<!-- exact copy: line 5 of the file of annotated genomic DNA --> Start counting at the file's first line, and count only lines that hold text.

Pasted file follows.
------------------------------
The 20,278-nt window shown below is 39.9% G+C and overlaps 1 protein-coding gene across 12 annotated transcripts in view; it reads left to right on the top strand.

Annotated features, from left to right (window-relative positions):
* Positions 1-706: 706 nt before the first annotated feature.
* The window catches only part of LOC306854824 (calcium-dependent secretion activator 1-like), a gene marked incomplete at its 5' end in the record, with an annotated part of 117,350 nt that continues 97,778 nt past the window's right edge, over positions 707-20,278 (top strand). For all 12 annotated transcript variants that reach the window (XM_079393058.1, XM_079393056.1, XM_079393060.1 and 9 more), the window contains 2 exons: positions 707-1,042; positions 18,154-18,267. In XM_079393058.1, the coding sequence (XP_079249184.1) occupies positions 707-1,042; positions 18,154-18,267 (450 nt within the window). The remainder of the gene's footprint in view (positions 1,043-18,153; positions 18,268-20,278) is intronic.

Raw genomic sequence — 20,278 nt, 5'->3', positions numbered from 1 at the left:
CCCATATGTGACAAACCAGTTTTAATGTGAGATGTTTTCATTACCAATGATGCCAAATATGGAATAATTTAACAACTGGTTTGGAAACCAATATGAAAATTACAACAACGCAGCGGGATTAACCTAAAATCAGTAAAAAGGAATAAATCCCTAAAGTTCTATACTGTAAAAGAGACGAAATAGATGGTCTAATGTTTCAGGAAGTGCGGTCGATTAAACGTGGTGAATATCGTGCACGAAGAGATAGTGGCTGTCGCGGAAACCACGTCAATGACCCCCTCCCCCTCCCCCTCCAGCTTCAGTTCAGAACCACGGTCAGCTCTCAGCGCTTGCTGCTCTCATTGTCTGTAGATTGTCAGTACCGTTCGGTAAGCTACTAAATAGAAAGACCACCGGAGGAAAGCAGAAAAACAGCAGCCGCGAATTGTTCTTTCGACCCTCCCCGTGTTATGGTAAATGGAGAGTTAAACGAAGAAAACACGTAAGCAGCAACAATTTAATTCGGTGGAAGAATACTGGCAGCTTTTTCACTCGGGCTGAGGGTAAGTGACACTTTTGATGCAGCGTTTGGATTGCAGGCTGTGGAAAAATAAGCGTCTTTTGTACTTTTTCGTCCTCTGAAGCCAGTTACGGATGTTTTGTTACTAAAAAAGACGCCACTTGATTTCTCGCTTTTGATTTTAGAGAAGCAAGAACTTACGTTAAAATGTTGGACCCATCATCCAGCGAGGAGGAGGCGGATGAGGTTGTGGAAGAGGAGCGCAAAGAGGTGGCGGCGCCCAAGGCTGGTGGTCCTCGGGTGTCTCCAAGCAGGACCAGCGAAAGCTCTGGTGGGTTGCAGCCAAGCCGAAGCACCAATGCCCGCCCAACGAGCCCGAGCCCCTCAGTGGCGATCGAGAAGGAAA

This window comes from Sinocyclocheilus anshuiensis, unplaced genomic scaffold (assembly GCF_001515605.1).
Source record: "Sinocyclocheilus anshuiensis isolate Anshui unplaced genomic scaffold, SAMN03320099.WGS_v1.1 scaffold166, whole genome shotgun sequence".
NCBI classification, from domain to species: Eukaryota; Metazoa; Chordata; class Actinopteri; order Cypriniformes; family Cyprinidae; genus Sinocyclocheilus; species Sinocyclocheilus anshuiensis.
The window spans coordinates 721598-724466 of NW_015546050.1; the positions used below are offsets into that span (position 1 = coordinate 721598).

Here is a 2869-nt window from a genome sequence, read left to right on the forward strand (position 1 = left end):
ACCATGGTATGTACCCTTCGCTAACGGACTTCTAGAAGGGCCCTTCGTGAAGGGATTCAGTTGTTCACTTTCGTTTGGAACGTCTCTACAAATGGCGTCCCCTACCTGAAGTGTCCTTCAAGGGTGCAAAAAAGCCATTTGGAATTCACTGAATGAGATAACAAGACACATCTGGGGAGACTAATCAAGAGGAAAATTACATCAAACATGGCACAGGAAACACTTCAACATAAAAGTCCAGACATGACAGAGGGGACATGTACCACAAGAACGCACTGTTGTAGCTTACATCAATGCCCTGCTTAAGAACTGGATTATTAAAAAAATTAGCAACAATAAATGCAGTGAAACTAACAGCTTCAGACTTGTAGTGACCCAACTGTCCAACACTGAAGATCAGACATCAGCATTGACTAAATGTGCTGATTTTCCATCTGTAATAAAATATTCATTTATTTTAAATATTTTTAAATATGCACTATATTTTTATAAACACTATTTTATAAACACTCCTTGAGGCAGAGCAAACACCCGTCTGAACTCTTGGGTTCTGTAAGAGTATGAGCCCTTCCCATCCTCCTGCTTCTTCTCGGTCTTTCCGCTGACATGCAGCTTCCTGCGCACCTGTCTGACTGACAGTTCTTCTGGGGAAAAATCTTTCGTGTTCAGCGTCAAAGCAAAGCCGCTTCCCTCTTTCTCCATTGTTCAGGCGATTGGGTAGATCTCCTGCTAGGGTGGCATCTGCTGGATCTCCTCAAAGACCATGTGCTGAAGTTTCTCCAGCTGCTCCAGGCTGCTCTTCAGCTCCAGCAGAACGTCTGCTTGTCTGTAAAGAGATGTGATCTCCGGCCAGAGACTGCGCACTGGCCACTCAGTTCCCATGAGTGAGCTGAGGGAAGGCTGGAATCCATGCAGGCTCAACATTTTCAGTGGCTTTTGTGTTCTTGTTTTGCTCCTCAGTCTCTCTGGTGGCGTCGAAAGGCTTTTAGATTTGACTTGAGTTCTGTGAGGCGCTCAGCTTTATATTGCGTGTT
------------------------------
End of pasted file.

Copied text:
Raw genomic sequence — 20,278 nt, 5'->3', positions numbered from 1 at the left: